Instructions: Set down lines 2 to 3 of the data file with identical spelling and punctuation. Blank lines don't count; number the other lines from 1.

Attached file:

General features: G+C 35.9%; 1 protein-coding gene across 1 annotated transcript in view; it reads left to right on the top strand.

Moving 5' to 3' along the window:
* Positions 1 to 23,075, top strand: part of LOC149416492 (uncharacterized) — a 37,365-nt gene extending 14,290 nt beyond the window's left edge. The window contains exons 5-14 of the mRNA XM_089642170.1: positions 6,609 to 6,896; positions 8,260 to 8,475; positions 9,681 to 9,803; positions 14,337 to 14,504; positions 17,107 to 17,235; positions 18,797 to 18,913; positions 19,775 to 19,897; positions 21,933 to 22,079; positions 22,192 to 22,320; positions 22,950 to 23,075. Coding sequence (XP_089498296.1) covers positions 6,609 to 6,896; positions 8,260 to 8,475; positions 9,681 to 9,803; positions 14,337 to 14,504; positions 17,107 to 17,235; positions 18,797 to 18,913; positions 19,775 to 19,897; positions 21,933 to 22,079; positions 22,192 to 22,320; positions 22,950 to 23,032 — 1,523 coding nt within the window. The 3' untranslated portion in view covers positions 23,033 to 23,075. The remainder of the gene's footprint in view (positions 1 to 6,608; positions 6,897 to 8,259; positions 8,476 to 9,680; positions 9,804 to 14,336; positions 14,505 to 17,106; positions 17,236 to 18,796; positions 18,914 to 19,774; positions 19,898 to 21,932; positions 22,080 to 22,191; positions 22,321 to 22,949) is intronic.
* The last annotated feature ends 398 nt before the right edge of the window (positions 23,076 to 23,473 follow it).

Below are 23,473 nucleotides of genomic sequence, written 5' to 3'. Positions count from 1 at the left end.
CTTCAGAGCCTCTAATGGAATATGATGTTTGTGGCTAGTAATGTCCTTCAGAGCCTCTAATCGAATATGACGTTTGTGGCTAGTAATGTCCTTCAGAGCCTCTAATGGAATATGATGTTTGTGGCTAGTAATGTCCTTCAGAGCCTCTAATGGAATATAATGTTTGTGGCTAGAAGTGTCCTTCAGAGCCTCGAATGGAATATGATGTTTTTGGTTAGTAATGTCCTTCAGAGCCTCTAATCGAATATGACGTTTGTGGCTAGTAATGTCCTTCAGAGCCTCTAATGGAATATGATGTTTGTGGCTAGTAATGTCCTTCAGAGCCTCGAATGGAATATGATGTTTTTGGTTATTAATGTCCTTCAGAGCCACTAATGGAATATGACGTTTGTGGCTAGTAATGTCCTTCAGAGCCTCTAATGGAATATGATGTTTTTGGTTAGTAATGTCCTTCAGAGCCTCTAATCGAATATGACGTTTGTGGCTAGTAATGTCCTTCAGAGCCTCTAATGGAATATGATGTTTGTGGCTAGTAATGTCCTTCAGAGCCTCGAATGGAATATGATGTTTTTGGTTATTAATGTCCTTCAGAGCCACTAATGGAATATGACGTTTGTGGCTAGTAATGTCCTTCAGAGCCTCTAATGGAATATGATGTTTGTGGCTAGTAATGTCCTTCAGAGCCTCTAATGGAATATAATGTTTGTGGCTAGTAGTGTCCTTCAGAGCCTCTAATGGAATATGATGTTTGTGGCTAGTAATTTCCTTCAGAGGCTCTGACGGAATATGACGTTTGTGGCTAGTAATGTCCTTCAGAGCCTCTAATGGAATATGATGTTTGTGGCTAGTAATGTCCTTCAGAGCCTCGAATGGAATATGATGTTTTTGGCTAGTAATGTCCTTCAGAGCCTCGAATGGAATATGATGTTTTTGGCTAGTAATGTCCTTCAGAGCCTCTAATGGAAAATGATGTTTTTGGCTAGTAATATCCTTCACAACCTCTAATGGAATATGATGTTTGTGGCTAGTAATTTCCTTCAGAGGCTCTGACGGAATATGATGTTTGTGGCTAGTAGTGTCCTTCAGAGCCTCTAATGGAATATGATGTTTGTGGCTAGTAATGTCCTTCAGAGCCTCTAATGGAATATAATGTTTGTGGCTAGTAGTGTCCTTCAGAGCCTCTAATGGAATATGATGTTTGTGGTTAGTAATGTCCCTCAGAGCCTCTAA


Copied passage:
Moving 5' to 3' along the window:
* Positions 1 to 23,075, top strand: part of LOC149416492 (uncharacterized) — a 37,365-nt gene extending 14,290 nt beyond the window's left edge. The window contains exons 5-14 of the mRNA XM_089642170.1: positions 6,609 to 6,896; positions 8,260 to 8,475; positions 9,681 to 9,803; positions 14,337 to 14,504; positions 17,107 to 17,235; positions 18,797 to 18,913; positions 19,775 to 19,897; positions 21,933 to 22,079; positions 22,192 to 22,320; positions 22,950 to 23,075. Coding sequence (XP_089498296.1) covers positions 6,609 to 6,896; positions 8,260 to 8,475; positions 9,681 to 9,803; positions 14,337 to 14,504; positions 17,107 to 17,235; positions 18,797 to 18,913; positions 19,775 to 19,897; positions 21,933 to 22,079; positions 22,192 to 22,320; positions 22,950 to 23,032 — 1,523 coding nt within the window. The 3' untranslated portion in view covers positions 23,033 to 23,075. The remainder of the gene's footprint in view (positions 1 to 6,608; positions 6,897 to 8,259; positions 8,476 to 9,680; positions 9,804 to 14,336; positions 14,505 to 17,106; positions 17,236 to 18,796; positions 18,914 to 19,774; positions 19,898 to 21,932; positions 22,080 to 22,191; positions 22,321 to 22,949) is intronic.